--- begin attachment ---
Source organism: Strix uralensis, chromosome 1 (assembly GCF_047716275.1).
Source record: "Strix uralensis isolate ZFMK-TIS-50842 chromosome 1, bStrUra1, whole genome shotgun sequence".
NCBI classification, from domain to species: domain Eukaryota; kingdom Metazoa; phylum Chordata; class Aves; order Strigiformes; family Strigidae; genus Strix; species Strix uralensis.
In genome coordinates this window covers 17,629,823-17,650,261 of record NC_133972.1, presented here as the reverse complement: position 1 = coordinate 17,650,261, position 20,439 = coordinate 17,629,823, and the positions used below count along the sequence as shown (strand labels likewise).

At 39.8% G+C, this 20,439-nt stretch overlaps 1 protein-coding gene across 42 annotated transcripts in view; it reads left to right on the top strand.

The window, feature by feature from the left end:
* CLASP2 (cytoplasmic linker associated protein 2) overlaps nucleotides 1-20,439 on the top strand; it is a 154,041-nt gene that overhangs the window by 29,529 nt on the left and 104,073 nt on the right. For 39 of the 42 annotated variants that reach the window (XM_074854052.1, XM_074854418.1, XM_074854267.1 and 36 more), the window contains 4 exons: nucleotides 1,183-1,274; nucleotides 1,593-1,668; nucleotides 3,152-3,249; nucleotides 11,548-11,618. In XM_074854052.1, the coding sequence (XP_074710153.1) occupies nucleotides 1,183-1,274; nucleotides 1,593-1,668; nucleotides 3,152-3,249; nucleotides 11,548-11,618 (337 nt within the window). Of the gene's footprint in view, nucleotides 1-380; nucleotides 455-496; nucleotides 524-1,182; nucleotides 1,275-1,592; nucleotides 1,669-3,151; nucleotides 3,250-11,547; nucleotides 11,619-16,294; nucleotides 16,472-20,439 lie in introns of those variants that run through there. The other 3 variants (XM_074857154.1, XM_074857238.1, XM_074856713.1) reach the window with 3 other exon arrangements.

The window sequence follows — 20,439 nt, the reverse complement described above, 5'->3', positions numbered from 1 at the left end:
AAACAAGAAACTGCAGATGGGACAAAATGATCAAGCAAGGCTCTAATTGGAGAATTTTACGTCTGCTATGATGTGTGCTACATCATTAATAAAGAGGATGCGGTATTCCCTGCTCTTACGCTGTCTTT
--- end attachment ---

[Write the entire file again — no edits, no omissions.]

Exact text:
Source organism: Strix uralensis, chromosome 1 (assembly GCF_047716275.1).
Source record: "Strix uralensis isolate ZFMK-TIS-50842 chromosome 1, bStrUra1, whole genome shotgun sequence".
NCBI classification, from domain to species: domain Eukaryota; kingdom Metazoa; phylum Chordata; class Aves; order Strigiformes; family Strigidae; genus Strix; species Strix uralensis.
In genome coordinates this window covers 17,629,823-17,650,261 of record NC_133972.1, presented here as the reverse complement: position 1 = coordinate 17,650,261, position 20,439 = coordinate 17,629,823, and the positions used below count along the sequence as shown (strand labels likewise).

At 39.8% G+C, this 20,439-nt stretch overlaps 1 protein-coding gene across 42 annotated transcripts in view; it reads left to right on the top strand.

The window, feature by feature from the left end:
* CLASP2 (cytoplasmic linker associated protein 2) overlaps nucleotides 1-20,439 on the top strand; it is a 154,041-nt gene that overhangs the window by 29,529 nt on the left and 104,073 nt on the right. For 39 of the 42 annotated variants that reach the window (XM_074854052.1, XM_074854418.1, XM_074854267.1 and 36 more), the window contains 4 exons: nucleotides 1,183-1,274; nucleotides 1,593-1,668; nucleotides 3,152-3,249; nucleotides 11,548-11,618. In XM_074854052.1, the coding sequence (XP_074710153.1) occupies nucleotides 1,183-1,274; nucleotides 1,593-1,668; nucleotides 3,152-3,249; nucleotides 11,548-11,618 (337 nt within the window). Of the gene's footprint in view, nucleotides 1-380; nucleotides 455-496; nucleotides 524-1,182; nucleotides 1,275-1,592; nucleotides 1,669-3,151; nucleotides 3,250-11,547; nucleotides 11,619-16,294; nucleotides 16,472-20,439 lie in introns of those variants that run through there. The other 3 variants (XM_074857154.1, XM_074857238.1, XM_074856713.1) reach the window with 3 other exon arrangements.

The window sequence follows — 20,439 nt, the reverse complement described above, 5'->3', positions numbered from 1 at the left end:
AAACAAGAAACTGCAGATGGGACAAAATGATCAAGCAAGGCTCTAATTGGAGAATTTTACGTCTGCTATGATGTGTGCTACATCATTAATAAAGAGGATGCGGTATTCCCTGCTCTTACGCTGTCTTT